GREENSBORO Soon after Camilo Villegas won the Wyndham Championship, he did what most everybody would do if they had the chance – he took a selfie with the Sam Snead Cup.
Snead never did that during the eight times he won one of the oldest PGA Tour stops in existence, but this is a new generation.
Villegas shot a 7-under 63 Sunday at lush Sedgefield Country Club to finish 17-under par and win his first title in more than four years. When he finished way ahead of the pack just after 5 p.m., there was a long wait as the other contenders tried in vain to match his score.
“I just stayed (in the scoring trailer), and there was a TV and nice air conditioning, and I was hanging there with my caddie,” Brennan Little, Villegas said about the 45-minute wait before he emerged the winner.
Freddie Jacobson’s three-putt on No. 18 was the biggest break for Villegas; at the time, Jacobson was tied with Villegas. But facing a 73-foot putt up a big hill from just in front of the green, Jacobson putted it past the hole. He then missed a 12-footer for par that would have forced a playoff.
Then it was Nick Watney’s turn to falter. He pushed a drive out of bounds on the 18th that led to a double-bogey. A birdie would have put him in the playoff.
Health Slocum, who was playing with Jacobson, also three-putted No. 18. That put him in fourth place and cost him a chance to get into the FedExCup playoffs.
Bill Haas, who shot 64, had a chance to get to 17 under as well – but he failed to make birdies on his final three holes. He and Jacobson tied for second, one shot back.
“It’s tough sometimes when you are watching it because you can’t control it,” said Villegas, who picked up his fourth victory but first since 2010. “When the boys got closer to the last hole, you get a little anxious.”
Jacobson, who shot 66, hit a 6-iron thin on his approach to No. 18.
“I wasn’t quite sure how to hit that thing,” Jacobson said about his first putt on the 18th, which had to go over a large swale.
Haas had his best finish of the season after leading the field in putting.
“It was kind of nice having Camilo in front of me, seeing what he was doing, and he was playing well,” said Haas, a former Wake Forest player. “I knew I couldn’t exactly put it in kind of slowdown mode.”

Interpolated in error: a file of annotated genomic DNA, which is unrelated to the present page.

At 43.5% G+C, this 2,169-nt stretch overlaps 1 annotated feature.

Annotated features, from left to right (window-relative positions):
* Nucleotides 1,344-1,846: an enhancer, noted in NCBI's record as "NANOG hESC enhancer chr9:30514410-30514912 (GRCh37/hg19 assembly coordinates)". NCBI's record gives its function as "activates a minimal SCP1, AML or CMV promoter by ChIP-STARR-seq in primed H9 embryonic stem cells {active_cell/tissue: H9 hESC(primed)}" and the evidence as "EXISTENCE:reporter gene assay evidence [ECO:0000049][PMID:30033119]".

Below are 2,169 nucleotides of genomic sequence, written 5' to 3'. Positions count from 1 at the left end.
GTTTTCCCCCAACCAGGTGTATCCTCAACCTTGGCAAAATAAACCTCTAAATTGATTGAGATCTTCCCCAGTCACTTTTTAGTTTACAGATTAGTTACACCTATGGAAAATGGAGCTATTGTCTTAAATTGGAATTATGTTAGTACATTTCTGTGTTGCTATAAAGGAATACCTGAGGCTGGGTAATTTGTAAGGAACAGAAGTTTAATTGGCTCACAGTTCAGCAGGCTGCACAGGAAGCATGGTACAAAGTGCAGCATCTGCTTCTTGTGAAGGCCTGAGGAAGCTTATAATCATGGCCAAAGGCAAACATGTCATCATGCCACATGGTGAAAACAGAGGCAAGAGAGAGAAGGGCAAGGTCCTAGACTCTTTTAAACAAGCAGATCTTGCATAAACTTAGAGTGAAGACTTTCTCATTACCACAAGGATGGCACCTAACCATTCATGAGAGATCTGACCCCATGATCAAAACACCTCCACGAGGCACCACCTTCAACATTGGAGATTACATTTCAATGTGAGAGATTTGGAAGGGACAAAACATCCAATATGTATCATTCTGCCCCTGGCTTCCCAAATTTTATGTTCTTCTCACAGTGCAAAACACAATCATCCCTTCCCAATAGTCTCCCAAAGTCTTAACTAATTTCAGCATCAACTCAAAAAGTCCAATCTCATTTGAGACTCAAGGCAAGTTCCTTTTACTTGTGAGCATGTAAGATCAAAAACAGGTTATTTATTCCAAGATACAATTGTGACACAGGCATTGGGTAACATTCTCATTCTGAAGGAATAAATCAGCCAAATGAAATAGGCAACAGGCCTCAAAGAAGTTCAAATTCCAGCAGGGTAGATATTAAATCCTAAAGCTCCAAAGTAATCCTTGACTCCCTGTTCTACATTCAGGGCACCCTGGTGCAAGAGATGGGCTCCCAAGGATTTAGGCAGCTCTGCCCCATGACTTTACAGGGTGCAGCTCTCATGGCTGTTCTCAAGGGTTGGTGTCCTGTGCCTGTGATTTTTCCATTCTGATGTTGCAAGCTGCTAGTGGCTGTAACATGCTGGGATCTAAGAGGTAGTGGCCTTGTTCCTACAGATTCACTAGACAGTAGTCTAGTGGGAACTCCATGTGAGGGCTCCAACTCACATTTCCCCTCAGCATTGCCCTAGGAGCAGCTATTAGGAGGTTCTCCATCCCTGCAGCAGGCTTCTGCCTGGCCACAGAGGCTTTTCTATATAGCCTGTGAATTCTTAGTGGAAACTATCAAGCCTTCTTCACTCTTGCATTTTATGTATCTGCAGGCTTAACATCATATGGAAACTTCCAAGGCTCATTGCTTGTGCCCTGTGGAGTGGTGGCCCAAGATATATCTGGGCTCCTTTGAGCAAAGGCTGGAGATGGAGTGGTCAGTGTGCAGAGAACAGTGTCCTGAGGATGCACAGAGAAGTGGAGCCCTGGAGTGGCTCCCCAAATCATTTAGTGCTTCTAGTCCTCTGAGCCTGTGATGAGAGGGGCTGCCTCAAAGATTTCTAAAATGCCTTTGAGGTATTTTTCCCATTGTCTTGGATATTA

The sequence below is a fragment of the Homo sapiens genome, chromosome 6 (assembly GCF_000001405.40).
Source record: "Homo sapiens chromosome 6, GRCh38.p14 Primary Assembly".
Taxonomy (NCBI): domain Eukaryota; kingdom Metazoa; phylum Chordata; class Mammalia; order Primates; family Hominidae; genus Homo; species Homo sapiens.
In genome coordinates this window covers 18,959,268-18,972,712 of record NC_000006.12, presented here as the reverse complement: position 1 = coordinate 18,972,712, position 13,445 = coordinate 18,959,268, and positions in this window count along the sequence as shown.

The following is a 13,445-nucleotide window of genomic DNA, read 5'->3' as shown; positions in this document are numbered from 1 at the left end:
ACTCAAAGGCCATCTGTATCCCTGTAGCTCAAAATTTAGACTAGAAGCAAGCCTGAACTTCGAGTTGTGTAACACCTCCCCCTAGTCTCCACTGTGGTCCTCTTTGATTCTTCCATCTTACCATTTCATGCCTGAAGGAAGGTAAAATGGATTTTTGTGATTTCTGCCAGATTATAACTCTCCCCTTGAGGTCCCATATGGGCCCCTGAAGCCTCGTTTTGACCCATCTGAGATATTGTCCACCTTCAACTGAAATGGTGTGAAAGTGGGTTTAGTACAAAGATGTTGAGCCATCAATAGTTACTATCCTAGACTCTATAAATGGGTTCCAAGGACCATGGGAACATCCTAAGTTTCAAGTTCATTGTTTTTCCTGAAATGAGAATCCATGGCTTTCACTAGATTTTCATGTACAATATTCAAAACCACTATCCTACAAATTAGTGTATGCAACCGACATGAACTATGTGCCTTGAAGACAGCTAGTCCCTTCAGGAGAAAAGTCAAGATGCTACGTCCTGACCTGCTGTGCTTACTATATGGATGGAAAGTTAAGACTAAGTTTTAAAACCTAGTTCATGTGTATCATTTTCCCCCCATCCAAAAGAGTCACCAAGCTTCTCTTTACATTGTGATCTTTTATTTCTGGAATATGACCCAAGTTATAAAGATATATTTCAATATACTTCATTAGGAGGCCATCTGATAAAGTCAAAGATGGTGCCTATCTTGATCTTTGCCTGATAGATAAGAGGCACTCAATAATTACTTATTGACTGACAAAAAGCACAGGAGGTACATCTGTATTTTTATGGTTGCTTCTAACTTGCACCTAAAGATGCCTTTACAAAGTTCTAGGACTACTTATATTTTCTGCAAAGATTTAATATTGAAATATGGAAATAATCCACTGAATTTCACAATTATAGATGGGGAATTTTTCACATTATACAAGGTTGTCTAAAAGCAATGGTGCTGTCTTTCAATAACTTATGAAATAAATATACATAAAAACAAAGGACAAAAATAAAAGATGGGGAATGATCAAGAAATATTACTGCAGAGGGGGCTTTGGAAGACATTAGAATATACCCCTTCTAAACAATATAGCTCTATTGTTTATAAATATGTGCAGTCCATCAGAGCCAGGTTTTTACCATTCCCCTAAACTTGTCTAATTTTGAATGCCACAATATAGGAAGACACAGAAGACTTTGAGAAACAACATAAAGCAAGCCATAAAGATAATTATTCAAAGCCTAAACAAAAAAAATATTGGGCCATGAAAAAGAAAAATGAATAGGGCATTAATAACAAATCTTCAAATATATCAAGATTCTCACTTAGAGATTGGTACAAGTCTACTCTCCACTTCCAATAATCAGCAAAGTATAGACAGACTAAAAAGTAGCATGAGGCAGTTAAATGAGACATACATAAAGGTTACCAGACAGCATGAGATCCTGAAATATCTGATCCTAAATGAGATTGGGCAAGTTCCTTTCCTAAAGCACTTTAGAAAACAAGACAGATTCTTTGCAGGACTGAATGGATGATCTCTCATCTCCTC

Haas crept up the leader board all day and, with a birdie on the par-5 15th, was in good position to keep it going.
“To be in the hunt at 16, 17, 18, I felt like I hit quality shots under the gun and the pressure, and I’m proud of that,” Haas said. “I can take that into the next time I’m in that position, and maybe I can hit some good shots and capitalize.”
Villegas, a Colombian who had fallen to No. 254 in the world rankings, had been as high as No. 7 at the end of 2008. His fall from the upper echelon of the game’s best was something Villegas never dwelled on.
“Tomorrow morning I’ll be the same guy I was yesterday; so they’ll be a million beautiful things being written about me, and I probably won’t be reading too many of them,” he said. “I’ll be the same guy with this trophy or if I would have missed the cut.”
Villegas, who shot 63 Thursday during the first round, caught fire early Sunday and was 5 under for the day after six holes. He birdied Nos. 2 and 4, and then eagled No. 5 before adding another birdie at the sixth.
After the birdie putt at No. 6, he showed a little more emotion than usual.
“It was more than emotional, I was surprised,” Villegas said about the 46-foot birdie putt. “That was a bomb. … At that point, I thought: ‘Man, you know what? I must be gaining ground quickly.’ ”
Little, who has been Villegas’ caddie for 31⁄2 years, said the two never talked about what it was going to take to win. Instead, Little said Villegas took his time walking between shots.
“He plays fast and it was slow out there,” Little said. “He knew by taking his time walking between shots, it kind of put him in a better place. That was a big key.”
Villegas wouldn’t say what his low point was during the past four years. He keeps himself in great shape, thanks to his love of bicycling – he said doing 100 miles of hard riding is a release.
“The cycling, it gets me away from everything,” Villegas said. “I especially love riding with a lot of guys I ride with who are really good, so there’s a lot of suffering and no time to think. Somehow I love that.”
He also loves being a winner again on tour.
“This is nice,” he said.
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